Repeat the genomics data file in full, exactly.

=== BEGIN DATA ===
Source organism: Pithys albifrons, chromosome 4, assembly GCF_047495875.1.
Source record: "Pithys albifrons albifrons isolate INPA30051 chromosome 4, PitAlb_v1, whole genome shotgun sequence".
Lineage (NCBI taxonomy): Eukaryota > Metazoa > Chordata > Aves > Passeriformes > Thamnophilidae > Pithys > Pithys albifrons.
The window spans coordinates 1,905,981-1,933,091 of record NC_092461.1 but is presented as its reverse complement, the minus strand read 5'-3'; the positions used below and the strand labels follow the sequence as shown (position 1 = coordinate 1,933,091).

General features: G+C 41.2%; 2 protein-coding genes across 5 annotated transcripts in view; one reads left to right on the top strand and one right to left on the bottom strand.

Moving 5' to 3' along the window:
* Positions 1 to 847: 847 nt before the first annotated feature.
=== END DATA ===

Source organism: Pithys albifrons, chromosome 4, assembly GCF_047495875.1.
Source record: "Pithys albifrons albifrons isolate INPA30051 chromosome 4, PitAlb_v1, whole genome shotgun sequence".
Lineage (NCBI taxonomy): Eukaryota > Metazoa > Chordata > Aves > Passeriformes > Thamnophilidae > Pithys > Pithys albifrons.
The window spans coordinates 1,905,981-1,933,091 of record NC_092461.1 but is presented as its reverse complement, the minus strand read 5'-3'; the positions used below and the strand labels follow the sequence as shown (position 1 = coordinate 1,933,091).

General features: G+C 41.2%; 2 protein-coding genes across 5 annotated transcripts in view; one reads left to right on the top strand and one right to left on the bottom strand.

Moving 5' to 3' along the window:
* Positions 1 to 847: 847 nt before the first annotated feature.